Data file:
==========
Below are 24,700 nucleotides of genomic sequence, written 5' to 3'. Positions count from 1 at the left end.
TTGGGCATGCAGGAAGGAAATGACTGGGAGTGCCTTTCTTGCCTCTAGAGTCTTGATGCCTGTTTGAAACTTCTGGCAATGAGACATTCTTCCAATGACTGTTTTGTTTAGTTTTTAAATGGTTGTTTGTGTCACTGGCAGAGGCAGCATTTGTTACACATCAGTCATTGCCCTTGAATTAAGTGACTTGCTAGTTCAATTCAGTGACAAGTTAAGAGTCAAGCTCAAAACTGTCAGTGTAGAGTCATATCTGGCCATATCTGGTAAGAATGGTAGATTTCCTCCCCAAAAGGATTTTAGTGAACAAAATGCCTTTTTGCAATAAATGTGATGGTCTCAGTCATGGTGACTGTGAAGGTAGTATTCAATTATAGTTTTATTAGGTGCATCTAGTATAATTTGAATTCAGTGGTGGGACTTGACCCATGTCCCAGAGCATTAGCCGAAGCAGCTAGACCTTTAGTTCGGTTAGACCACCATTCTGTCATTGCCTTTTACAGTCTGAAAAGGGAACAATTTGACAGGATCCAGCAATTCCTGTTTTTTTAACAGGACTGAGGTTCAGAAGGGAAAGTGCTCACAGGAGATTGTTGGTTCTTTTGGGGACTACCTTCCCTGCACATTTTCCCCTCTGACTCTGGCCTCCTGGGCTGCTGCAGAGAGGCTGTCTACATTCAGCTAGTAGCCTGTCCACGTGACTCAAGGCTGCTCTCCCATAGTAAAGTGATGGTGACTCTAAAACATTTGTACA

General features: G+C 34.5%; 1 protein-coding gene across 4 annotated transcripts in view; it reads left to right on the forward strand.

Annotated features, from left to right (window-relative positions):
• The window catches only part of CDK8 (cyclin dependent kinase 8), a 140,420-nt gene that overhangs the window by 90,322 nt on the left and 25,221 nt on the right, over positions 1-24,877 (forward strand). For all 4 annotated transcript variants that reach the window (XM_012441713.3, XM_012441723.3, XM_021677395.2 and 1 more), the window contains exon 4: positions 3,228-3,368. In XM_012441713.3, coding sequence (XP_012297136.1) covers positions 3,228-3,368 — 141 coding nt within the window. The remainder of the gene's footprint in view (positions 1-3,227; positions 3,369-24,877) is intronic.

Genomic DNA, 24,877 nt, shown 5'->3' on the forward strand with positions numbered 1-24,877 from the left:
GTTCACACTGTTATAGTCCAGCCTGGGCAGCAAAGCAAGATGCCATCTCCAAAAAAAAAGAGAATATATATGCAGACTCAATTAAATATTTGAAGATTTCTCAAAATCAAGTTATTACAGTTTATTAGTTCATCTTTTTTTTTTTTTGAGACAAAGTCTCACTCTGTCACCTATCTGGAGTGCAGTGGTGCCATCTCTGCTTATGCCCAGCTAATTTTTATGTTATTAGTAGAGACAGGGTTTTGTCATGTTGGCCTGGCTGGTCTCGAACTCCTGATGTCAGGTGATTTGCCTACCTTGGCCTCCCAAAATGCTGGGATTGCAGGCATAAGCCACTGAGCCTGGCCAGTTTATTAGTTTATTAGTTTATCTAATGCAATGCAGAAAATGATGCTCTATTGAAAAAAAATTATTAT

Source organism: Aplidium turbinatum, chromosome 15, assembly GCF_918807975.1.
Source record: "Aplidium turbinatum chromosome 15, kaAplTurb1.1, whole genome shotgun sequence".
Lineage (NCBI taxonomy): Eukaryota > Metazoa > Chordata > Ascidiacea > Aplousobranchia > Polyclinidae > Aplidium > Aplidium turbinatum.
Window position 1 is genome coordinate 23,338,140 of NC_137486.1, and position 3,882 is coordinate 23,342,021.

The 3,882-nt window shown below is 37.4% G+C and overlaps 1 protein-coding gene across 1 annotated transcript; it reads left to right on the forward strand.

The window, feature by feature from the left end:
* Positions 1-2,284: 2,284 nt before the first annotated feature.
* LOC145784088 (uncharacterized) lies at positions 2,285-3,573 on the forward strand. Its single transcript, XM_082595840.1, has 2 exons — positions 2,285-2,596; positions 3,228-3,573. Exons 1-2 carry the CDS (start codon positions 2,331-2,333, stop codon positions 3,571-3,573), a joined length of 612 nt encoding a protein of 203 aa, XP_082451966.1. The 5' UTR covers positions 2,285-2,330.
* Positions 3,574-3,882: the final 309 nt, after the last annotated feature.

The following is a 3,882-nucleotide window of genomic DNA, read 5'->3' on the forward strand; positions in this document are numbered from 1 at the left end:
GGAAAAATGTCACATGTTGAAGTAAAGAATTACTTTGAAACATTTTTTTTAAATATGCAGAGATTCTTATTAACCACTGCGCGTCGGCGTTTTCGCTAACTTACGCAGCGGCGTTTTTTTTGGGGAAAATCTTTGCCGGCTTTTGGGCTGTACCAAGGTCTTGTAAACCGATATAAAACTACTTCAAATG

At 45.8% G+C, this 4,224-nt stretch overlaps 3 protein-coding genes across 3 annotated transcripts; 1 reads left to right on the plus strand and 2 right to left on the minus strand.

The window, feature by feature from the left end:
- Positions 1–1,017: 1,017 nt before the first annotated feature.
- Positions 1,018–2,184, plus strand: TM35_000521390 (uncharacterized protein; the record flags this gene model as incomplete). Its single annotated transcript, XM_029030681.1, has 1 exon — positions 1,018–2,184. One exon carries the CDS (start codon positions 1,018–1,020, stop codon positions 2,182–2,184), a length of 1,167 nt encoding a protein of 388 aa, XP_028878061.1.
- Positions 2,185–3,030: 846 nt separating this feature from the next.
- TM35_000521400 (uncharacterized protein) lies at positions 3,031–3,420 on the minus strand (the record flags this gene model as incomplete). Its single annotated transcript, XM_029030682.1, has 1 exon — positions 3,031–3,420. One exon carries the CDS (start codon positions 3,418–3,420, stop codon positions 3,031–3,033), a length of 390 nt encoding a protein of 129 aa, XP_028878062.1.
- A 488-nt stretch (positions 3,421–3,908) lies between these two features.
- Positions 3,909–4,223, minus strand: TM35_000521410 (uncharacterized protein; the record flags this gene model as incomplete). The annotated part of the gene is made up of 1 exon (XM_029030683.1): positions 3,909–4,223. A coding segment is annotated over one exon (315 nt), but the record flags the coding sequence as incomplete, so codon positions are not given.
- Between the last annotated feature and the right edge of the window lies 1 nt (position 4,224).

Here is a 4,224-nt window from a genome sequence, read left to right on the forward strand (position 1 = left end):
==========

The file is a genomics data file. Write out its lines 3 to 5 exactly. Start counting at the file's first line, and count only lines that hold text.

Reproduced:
General features: G+C 34.5%; 1 protein-coding gene across 4 annotated transcripts in view; it reads left to right on the forward strand.

Annotated features, from left to right (window-relative positions):
• The window catches only part of CDK8 (cyclin dependent kinase 8), a 140,420-nt gene that overhangs the window by 90,322 nt on the left and 25,221 nt on the right, over positions 1-24,877 (forward strand). For all 4 annotated transcript variants that reach the window (XM_012441713.3, XM_012441723.3, XM_021677395.2 and 1 more), the window contains exon 4: positions 3,228-3,368. In XM_012441713.3, coding sequence (XP_012297136.1) covers positions 3,228-3,368 — 141 coding nt within the window. The remainder of the gene's footprint in view (positions 1-3,227; positions 3,369-24,877) is intronic.